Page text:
Condoms in rainbow colors
Image: iStock/pederk

When you're in the heat of the moment and really enjoying some passion with a new partner, the last thing you'll want to do is stop, however briefly.

But a new campaign by Public Health England (PHE) is encouraging young people in particular to do just that - at least until they've had long enough to slip on a condom.

The public service organisation is concerned that the number of sexually transmitted infections among under-25s is continuing to rise, as well as that some of these incredibly nasty diseases are getting more and more resistant to the drugs previously used to treat them.

That's why it has launched a new drive called Protect Against STIs, which is all about warning people of the dangers of unprotected sex and aiming to reduce the incidence of things like chlamydia through condom use.

A website supports the campaign and features information on STIs, including how it feels to get one, how to use condoms to avoid them - and where to go for help if you think you've got one already.

"It is concerning that many sexually active young people are not using condoms with new partners. We need to remind young people of the importance of using condoms with a new or casual partner to help prevent infection," said PHE's Gwenda Hughs.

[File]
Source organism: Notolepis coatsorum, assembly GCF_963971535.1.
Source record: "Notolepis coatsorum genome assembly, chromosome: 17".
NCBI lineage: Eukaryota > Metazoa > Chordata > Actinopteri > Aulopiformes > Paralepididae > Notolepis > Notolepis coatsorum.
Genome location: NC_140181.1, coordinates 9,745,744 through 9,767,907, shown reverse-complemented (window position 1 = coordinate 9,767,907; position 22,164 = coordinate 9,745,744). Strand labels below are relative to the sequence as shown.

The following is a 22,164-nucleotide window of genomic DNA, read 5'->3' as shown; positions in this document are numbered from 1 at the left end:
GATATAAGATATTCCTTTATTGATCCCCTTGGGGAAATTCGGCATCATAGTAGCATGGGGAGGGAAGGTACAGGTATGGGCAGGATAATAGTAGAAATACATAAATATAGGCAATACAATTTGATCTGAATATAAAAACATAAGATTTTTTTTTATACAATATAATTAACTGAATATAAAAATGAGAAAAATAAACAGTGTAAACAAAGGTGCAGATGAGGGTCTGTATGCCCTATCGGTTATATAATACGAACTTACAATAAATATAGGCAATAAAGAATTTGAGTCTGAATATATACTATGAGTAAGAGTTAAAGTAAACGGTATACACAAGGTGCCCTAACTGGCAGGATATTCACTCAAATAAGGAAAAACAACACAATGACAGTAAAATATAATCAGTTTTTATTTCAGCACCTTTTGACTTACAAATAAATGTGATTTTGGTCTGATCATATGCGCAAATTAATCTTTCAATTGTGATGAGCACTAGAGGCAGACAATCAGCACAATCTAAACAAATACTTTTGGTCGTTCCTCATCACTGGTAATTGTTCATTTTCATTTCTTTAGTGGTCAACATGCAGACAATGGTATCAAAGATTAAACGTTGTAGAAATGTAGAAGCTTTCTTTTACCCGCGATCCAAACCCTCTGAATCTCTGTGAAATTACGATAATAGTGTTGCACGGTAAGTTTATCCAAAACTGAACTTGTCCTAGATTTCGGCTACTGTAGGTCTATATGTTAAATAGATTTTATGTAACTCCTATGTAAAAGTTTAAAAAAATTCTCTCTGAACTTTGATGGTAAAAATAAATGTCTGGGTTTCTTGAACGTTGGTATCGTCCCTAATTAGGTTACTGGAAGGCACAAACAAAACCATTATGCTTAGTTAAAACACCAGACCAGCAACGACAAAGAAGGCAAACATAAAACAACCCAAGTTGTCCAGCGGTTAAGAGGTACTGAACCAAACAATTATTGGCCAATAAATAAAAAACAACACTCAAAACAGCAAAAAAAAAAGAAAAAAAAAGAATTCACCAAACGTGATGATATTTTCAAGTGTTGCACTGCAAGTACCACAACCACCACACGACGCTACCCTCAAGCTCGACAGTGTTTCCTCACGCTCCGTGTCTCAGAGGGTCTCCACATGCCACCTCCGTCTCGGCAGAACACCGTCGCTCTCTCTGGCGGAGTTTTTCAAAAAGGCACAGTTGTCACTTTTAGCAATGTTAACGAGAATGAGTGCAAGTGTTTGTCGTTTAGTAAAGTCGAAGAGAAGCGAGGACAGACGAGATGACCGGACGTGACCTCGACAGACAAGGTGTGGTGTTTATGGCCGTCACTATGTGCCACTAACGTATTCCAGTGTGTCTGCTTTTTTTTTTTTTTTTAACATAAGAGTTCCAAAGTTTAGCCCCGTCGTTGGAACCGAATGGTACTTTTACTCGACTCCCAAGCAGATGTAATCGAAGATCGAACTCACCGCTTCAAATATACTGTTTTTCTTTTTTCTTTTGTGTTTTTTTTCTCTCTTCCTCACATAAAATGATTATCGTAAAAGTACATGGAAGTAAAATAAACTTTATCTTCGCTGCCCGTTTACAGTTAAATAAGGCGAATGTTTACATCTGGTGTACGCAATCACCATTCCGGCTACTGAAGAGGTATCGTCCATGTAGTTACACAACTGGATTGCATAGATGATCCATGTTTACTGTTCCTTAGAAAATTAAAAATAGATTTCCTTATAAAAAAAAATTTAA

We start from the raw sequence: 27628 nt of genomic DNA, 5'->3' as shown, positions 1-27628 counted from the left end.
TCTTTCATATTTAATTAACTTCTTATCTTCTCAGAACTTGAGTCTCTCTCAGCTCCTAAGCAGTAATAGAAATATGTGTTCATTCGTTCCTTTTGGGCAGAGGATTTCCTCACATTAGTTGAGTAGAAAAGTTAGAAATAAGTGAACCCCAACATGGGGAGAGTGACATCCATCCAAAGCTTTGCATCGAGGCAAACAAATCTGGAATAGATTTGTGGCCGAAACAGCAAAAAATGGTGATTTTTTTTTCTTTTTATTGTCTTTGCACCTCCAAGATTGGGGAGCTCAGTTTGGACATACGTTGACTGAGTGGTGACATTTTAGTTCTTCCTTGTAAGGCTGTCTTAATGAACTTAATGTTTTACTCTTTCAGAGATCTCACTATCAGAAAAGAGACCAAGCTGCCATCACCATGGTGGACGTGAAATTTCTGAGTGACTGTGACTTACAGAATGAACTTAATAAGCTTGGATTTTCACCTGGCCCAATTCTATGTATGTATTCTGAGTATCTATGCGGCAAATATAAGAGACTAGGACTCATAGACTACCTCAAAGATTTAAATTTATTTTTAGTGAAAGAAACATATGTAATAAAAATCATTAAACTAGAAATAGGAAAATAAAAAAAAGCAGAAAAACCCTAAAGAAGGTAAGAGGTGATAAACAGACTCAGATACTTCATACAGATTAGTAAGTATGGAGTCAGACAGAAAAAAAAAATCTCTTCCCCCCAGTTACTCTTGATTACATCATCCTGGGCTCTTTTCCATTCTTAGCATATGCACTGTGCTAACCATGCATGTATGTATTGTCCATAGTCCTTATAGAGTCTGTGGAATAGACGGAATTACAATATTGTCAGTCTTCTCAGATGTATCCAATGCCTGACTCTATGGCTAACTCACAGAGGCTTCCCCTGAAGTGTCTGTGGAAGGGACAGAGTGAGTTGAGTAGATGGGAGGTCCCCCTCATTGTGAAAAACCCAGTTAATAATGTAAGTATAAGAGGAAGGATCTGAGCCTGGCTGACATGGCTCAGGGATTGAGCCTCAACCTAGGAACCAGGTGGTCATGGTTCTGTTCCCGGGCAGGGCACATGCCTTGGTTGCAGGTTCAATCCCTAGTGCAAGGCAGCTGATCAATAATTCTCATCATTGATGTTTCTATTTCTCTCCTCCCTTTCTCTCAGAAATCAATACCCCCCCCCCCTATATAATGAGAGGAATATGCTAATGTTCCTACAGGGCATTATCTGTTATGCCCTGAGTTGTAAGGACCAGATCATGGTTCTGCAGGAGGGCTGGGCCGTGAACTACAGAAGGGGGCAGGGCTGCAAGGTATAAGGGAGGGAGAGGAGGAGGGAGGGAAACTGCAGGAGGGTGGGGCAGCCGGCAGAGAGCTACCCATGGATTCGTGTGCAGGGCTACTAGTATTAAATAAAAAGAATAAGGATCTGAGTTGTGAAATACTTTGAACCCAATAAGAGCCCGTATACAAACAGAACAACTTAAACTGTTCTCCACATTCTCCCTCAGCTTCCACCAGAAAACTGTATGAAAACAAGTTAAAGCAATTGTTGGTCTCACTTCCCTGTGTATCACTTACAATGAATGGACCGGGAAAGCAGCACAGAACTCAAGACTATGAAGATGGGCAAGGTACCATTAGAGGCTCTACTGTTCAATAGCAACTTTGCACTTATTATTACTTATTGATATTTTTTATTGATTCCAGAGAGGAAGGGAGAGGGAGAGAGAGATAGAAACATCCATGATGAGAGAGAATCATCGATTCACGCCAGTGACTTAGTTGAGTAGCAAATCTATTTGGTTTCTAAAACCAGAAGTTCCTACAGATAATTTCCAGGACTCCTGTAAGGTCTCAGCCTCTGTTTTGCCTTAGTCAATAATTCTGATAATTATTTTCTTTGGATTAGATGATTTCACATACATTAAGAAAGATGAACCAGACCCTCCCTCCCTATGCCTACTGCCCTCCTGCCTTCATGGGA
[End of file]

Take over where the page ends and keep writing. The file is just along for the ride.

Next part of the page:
Research carried out by PHE and YouGov discovered that half of 16 to 24-year-olds have slept with someone new without using a condom. Around one in ten admitted to never having used one at all.

When young people did slip on protection, the majority (58 per cent) reported doing so for fear of pregnancy, not because they were concerned about STIs.

Asked why they avoided condoms, many respondents to the survey said sex simply felt better without them. However, this needn't be the case. Most brands now make products designed to feel as natural as possible, plus many have extras like ridges for greater pleasure.

If you're curious about condoms, check out our range here. We're fully behind PHE in backing safe sex for everyone, no matter what their age.